Risk & Economy » Diversity » Intersectional approach “vital” for diversity and inclusion strategies

Intersectional approach “vital” for diversity and inclusion strategies

Reporting and measuring D&I data must reflect the broad scope of social identities, experts say

Implementing an intersectional approach is “vital” for diversity and inclusion (D&I) strategies to be successful, according to Clare Corkish, HR director at Vodafone UK.

“People are complex and our approach to diversity and inclusion needs to reflect this,” she said in an email. “It is important for us to address this nuance, through how we report and measure data and how we deliver our initiatives.”

Hywel Ball, chair at EY UK, said data is an important tool to understand patterns within the end-to-end employee lifecycle. Data will “help identify where there are potential blockages and where interventions need to be made”.

Moreover, external benchmarks are a useful tool for businesses to monitor success such as Stonewall’s Workplace Equalities Index, added Corkish.

Endorsement from leadership and the infrastructure to support D&I goals is “critical”, said a Lloyds Banking Group spokesperson.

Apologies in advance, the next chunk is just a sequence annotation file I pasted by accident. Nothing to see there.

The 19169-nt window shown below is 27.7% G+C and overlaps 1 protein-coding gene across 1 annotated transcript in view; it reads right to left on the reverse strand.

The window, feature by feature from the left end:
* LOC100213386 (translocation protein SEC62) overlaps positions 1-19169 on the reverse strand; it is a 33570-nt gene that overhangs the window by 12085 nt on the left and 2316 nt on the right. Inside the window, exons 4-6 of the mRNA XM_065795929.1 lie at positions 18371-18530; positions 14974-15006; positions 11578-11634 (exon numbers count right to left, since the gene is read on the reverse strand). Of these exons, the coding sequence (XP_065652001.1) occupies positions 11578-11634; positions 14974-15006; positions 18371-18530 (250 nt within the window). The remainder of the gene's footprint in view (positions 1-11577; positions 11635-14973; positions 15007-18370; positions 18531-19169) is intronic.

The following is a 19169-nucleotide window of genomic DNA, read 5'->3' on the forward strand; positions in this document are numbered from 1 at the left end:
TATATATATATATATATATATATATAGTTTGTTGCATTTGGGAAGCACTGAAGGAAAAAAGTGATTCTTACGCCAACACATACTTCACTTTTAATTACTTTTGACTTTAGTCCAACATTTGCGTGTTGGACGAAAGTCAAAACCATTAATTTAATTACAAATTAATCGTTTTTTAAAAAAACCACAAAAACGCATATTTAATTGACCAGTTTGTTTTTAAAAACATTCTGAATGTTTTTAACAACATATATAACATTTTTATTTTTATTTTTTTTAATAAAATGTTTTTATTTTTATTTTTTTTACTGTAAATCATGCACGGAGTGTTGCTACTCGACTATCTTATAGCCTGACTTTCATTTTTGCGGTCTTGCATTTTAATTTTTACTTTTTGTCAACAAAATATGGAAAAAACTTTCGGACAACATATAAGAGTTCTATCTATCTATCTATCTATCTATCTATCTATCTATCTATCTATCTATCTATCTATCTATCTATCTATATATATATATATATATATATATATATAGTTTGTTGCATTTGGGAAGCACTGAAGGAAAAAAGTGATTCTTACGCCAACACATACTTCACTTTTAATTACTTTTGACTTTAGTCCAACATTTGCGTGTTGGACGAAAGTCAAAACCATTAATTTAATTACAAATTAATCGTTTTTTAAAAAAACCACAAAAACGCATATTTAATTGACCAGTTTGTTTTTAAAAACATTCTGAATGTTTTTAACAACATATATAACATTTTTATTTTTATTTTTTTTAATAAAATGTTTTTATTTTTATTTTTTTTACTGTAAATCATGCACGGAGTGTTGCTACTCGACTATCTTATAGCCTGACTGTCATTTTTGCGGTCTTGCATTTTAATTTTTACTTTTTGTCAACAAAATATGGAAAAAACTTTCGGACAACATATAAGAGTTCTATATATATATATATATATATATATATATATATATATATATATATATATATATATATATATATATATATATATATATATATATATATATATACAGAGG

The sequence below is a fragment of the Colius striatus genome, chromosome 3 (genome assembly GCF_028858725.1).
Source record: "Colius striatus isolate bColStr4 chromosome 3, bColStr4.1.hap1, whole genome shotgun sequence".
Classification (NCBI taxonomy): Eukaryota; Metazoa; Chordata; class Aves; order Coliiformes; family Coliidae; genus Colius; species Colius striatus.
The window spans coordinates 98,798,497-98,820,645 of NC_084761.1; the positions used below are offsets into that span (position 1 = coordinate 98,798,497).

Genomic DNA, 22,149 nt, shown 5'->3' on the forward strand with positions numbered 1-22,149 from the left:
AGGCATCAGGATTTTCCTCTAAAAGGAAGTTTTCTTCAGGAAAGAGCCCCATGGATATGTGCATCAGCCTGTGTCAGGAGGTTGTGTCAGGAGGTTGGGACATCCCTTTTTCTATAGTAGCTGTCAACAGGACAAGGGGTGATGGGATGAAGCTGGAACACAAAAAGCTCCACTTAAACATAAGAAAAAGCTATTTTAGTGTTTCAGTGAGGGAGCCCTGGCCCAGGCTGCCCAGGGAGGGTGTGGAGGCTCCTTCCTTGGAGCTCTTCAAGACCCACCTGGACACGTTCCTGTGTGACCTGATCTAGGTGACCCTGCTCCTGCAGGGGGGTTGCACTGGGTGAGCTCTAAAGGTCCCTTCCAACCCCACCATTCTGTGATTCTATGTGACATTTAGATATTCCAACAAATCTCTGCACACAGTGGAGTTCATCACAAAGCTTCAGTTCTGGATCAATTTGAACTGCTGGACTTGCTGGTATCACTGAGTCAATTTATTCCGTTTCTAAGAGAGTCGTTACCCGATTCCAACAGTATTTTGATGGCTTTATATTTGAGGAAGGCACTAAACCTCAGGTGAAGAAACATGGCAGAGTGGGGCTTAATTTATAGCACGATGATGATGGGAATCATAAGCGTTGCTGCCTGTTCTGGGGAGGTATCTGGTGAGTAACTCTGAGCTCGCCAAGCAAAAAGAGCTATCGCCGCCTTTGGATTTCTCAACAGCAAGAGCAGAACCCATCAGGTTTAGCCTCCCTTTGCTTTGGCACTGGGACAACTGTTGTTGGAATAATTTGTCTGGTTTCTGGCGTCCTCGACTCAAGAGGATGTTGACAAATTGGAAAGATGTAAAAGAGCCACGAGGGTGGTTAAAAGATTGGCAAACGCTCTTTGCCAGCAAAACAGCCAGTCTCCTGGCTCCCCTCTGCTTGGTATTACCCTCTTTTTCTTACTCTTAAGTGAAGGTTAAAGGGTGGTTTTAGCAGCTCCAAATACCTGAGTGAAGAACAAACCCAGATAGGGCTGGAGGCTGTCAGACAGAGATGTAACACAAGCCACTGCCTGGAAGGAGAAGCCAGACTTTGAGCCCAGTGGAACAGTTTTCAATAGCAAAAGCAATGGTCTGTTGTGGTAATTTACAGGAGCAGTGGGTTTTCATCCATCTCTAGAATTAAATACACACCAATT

“What gets measured gets done. The reason a goal is so effective is because it provides focus and means you have to treat diversity and inclusion like any other business issue if you are going to make progress,” the spokesperson added.

Barriers to entry

Only 13 percent of young Black people believe that their ethnicity does not present any barriers to starting a career, according to a recent report from EY. Industries including law (28 percent), accounting, banking and finance (27 percent), and business consulting and law enforcement (17 percent) were highlighted as sectors young Black people saw as more difficult to enter compared to others.

Collaboration between organisations and external forums play a vital role in beginning to remove barriers of entry especially as equality is “too big for any one organisation to tackle alone”, said Ball. This allows parties to “share knowledge, encourage open communication, and to understand the challenges and barriers people are facing”.

“Explore your sector to find out whether there are already any existing forums that bring together your peers, for example, that you can leverage,” she says. “Also, your existing employee forums or internal networks are another great way of gaining important insights and working together to dismantle barriers to entry.”

Gamification and targeted career discovery programmes are helpful tools in encouraging young people to learn more about potential career paths.

“It’s imperative that we and other businesses continue to accelerate the pace of change by creating diverse and inclusive organisations where everyone feels they belong, and talent can thrive” added Ball. “This starts with leaders, who need to lead from the front to shape the culture in their organisations, listen to Black employees, and set a clear tone. The C-suite must act as a strong voice for change both internally and externally.”

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